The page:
Designers Do Diamonds
Pavé and channel settings appeal
to customers with more casual lifestyles. But there's room for big diamonds,
by Peggy Jo Donahue and Lorraine M. Suermann
In the hands of a master jeweler, diamonds become intensely interesting
in ways even your most jaded customer can't imagine. Two techniques challenge
Pavé continues to intrigue for its ability to make dazzling sprays
and painterly effects.
Channel settings bring a controlled and refined elegance to diamonds
for those who eschew showiness.
Both techniques reflect jewelers' continuing interest in what Chicago
designer Paul Klecka calls the "total weight look." Klecka points
to several consumer trends as fueling this interest. "It's the women's
self-purchase market, the continuing focus on the casual look in clothing
and accessories and the fact that, despite their reputation, Baby Boomers
are careful spenders," he says. Klecka says Boomers buy only if quality
and value are evident, which bodes well for smaller diamonds nesting in
Designer Whitney Boin, New York City, says the emphasis on small stones
is due primarily to the changing lifestyles of the women who wear fine jewelry.
He credits fewer formal occasions and more interest in wearing good jewelry
every day. Boin also notes a growing interest in channel settings and has
developed bands incorporating them.
There will always be special occasions, however. The design community
continues to create jewelry with one larger diamond as a focal point to
suit consumers who want to create a splash when at a formal celebration.
Once again, a fresh consideration of the setting is key.
The Star collection from Henry Dunay features precision-cut star diamonds
in platinum and 18k Sabi gold star-shaped pendants. Stones range from 5mm
to 7.5mm, the equivalent of 3/4 to 1-1/2 carats.
Henry Dunay Designs Inc., New York City; (800) 888-2525,
fax (212) 944-0308.
Diana Vincent creates fluid curves in this diamond, platinum
and 18k gold brooch.
Diana Vincent, Washington Crossing, PA; (215)
493-0969 or fax (215) 493-7549.
From J.R. Gold Design's Art Deco collection, this 18k white gold heart-shaped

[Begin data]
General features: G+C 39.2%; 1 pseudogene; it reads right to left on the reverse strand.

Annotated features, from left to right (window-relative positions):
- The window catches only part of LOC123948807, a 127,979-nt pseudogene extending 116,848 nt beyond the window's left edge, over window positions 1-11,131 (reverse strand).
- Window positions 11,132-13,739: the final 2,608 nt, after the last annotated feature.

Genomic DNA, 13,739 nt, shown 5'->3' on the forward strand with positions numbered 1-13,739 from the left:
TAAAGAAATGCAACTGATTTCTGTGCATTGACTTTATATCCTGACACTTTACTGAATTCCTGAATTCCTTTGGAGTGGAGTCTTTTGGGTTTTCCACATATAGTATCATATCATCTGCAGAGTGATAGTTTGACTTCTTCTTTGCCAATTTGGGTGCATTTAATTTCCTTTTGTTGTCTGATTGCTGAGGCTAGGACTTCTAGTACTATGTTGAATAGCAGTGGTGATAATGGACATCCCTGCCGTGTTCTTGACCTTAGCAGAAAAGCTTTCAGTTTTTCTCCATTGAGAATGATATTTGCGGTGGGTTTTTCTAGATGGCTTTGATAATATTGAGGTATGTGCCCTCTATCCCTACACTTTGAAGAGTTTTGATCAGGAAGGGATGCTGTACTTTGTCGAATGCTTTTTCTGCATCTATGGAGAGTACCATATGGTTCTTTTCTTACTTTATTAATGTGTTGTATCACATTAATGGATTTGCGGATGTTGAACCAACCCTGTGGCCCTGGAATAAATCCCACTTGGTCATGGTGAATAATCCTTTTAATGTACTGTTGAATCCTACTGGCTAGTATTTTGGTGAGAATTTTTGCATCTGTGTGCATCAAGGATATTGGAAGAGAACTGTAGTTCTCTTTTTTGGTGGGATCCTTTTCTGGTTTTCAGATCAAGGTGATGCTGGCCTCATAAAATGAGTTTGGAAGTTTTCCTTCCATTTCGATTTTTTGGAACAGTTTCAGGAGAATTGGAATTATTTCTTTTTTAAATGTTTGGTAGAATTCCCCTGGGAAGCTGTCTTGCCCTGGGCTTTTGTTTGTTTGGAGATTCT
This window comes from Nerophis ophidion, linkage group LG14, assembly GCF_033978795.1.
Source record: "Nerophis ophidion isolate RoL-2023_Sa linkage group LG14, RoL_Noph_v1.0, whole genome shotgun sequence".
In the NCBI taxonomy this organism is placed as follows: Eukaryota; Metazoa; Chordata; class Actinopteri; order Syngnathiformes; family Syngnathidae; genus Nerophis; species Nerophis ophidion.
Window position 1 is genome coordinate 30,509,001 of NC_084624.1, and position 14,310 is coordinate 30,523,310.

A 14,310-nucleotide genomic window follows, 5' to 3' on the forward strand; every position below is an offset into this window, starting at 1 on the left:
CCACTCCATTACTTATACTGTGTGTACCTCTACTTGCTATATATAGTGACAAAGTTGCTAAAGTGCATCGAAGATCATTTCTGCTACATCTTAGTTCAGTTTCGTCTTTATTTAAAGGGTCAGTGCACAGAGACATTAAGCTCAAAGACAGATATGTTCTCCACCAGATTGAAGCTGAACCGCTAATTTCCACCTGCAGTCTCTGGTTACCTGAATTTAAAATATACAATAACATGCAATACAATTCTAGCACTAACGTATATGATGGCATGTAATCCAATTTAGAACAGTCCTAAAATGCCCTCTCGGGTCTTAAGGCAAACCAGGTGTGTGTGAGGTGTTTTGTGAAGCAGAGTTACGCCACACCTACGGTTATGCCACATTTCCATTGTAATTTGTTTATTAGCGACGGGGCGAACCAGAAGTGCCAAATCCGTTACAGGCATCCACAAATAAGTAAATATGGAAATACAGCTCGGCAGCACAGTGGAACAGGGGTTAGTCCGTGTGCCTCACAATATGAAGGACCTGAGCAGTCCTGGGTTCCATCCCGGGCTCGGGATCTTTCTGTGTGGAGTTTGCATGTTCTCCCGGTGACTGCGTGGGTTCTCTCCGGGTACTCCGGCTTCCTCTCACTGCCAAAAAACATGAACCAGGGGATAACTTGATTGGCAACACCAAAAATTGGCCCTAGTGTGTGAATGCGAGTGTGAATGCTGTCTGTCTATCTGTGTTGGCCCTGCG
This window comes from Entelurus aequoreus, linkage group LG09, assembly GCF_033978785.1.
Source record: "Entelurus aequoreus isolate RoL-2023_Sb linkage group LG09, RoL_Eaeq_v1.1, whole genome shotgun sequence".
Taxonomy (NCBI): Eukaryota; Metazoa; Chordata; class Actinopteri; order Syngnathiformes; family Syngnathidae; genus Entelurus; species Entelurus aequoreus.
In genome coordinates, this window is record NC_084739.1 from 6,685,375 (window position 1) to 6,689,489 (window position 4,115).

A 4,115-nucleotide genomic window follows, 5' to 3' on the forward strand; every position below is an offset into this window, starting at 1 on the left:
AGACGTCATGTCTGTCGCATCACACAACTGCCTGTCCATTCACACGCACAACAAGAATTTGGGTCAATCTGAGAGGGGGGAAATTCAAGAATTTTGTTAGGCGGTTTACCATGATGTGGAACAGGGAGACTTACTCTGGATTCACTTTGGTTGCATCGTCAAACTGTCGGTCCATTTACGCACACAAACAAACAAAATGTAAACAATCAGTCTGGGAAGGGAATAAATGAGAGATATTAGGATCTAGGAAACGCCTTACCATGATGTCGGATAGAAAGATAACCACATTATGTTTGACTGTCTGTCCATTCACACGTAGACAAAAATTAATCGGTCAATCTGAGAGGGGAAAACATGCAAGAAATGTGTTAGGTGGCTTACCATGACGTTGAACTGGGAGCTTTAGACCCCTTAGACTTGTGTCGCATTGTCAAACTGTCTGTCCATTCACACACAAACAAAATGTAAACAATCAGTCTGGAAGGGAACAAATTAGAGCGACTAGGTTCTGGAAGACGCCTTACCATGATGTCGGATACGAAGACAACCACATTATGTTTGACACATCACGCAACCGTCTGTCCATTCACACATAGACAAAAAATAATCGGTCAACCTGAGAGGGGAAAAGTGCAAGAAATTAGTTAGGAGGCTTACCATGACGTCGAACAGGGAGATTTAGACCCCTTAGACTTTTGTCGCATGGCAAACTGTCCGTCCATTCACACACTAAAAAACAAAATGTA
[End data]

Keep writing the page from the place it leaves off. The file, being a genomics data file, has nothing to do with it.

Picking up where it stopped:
brooch is encrusted with swirling patterns of intricately set diamond pavé
highlighting a pear-shaped diamond with overlapping diamond leaf designs.
A South Sea pearl is suspended from the bottom.
J.R. Gold Designs, New York City; (800) 999-0583 or (212)
922-9292, fax (212) 922-2992.
Three platinum and 18k gold ring sets in Catherine Iskiw's
trademark industrial style accommodate center diamonds of a carat or more.
Catherine Iskiw, New York City; (212) 794-6392,
fax (212) 794-4781.
Michael Good Designs' triple-loop bracelet is made of 18k yellow gold
and square-cut, channel-set diamonds.
Michael Good Designs, Rockport, ME; (800) 422-9623 or fax (207) 236-8606,
Steven Kretchmer's trademarked "Unquestionable Ring"
in 950 platinum features 24k crystal gold inlay and a 1.25- ct. diamond
Steven Kretchmer Design, Palenville, NY; (518)
678-0304, fax (518) 678-0307.
18k diamond necklace holds a 1-ct. diamond and features two puffed hearts
hanging from the ends of the lasso. Matching diamond earrings are available.
Jose Hess, New York City; (800) 221-4510 or (212) 941-6233,
fax (212) 941-6358.
Sequence Floater® designs feature the creative use of
Paul Klecka, Chicago, IL; (312) 726-0225, fax
Michael Bondanza's one-of-a-kind platinum and 18k gold diamond pavé
bracelet features 557 white diamonds weighing 17.53 cts. and 248 fancy colored
diamonds weighing 5.14 cts. Colors vary from light to dark yellow, orange
and brownish orange.
Michael Bondanza, New York City; (800) 835-0041, fax (212)
JFA Designs offers 18k yellow gold and brushed 18k white
gold cuff links and men's ring with princess-cut diamonds in a channel setting.
Also available in platinum.
JFA Designs, Irvine, CA; (714) 263-9909, fax
Whitney Boin's channel-set diamond bands reflect women's increased interest
in good jewelry for more casual occasions.
Whitney Boin Studio, New York, NY; (212) 673-0643, fax
Copyright © 1998 by Bond Communications.